Vanity Fair
Halberstam's finest work...There's more humanity in this book than in anything he's done.
David M. Oshinsky
[A] powerful, densely packed [narrative]. There is much to admire in Halberstam's book.
The New York Times Book Review
Kirkus Reviews
Another sprawling book from a master journalist and historian (The Fifties, 1993, etc.), this one focusing on the early years of the civil-rights movement and some of its unlikely heroes. In the late 1950s, an African-American minister and scholar named Jim Lawson arrived in Nashville, Tenn. A student of Mohandas Gandhi's and an admirer of Martin Luther King's, Lawson began to organize students at area colleges, leading seminars in draft resistance and civil disobedience. A true radical Christian who feared neither prison nor death, he recruited a number of men and women who would carry the struggle for civil rights to all parts of the country. One of them was a Fisk University graduate student named Marion Barry.) Lawson taught his students to turn the other cheek, to get used to being called "nigger," and to be models of decorum and good citizenship. His efforts bore considerable fruit as his seminar students fanned out across the country and helped organize lunch-counter sit-ins and the Freedom Riders, enduring all manner of physical and verbal assaults as they did. Halberstam, who would go on to win a Pulitzer Prize, was a reporter for the Nashville Tennessean at the time of Lawson's seminars; he traces the story of these brave young men and women, who went on in some instances to occupy positions of power and influence; one, Gloria Johnson-Powell, became "the first black female tenured full professor at Harvard Medical School," while Marion Barry would become famous, or infamous, in his role as mayor of Washington, D.C., and a magnet for scandal. Others in the Lawson group enjoyed less success, however, falling victim to addictions and poverty in some instances, toentrenched racism in others. Lawson himself, Halberstam writes, remains active in civil-rights issues. A powerful account of a critical time in American history, related in both close-up and wide view.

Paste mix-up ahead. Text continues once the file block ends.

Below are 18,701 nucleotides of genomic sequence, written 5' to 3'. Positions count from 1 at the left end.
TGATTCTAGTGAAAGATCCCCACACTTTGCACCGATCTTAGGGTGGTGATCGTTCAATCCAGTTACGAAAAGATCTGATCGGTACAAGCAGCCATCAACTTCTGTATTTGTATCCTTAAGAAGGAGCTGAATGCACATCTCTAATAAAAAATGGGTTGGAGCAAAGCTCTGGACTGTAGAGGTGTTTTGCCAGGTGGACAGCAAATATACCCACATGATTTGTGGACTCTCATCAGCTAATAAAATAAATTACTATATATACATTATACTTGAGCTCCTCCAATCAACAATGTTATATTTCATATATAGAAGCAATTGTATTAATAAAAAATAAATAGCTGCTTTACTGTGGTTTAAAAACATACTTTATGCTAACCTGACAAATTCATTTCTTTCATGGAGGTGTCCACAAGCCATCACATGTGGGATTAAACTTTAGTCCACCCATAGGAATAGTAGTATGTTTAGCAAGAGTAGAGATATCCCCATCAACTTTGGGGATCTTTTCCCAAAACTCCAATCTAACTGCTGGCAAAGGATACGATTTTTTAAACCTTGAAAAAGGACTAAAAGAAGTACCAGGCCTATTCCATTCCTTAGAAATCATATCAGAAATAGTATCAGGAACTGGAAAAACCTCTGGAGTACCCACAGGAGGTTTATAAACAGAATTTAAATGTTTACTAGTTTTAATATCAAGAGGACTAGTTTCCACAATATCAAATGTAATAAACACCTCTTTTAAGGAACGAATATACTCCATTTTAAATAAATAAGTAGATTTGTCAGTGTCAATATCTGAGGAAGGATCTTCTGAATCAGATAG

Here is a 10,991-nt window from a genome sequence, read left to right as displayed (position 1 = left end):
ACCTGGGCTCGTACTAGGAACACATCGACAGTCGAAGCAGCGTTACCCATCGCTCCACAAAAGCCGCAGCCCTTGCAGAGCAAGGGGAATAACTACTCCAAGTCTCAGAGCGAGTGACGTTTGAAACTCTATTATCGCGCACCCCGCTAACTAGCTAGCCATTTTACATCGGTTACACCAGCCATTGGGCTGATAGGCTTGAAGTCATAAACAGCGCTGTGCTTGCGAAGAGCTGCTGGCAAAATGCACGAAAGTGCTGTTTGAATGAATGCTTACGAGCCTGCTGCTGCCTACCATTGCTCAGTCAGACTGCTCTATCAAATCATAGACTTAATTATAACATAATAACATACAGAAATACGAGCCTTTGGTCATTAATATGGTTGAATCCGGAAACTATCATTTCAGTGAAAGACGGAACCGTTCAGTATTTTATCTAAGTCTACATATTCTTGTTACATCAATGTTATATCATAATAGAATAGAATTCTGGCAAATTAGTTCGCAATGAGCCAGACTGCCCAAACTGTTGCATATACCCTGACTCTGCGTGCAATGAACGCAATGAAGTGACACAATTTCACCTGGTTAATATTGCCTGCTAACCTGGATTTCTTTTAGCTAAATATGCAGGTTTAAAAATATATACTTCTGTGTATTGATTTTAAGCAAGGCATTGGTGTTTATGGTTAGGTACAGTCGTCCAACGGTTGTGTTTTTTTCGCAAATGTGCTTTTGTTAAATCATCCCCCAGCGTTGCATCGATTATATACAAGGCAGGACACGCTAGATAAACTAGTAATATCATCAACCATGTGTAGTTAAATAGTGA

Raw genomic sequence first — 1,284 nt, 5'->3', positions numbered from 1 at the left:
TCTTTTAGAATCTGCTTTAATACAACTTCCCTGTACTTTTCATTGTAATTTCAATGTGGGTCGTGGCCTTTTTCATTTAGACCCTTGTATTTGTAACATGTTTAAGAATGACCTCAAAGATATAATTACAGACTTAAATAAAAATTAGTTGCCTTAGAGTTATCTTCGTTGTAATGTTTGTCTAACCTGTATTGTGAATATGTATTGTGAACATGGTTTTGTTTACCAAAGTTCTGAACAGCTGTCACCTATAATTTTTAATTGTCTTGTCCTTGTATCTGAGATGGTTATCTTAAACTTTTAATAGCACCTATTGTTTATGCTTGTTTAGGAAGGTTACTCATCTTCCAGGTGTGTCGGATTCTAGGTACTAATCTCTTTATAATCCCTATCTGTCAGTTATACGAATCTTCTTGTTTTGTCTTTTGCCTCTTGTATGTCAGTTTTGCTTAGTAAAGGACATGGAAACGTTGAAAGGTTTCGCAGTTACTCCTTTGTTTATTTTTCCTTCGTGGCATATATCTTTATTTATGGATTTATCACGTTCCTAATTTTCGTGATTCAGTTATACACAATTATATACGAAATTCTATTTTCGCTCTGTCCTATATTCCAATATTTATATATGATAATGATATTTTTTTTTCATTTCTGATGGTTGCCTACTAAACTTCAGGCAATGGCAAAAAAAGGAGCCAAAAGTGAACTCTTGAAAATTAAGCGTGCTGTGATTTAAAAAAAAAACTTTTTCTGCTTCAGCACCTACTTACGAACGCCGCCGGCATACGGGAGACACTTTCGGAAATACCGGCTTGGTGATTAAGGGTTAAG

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Random House Publishing Group
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5.51(w) x 8.25(h) x 1.38(d)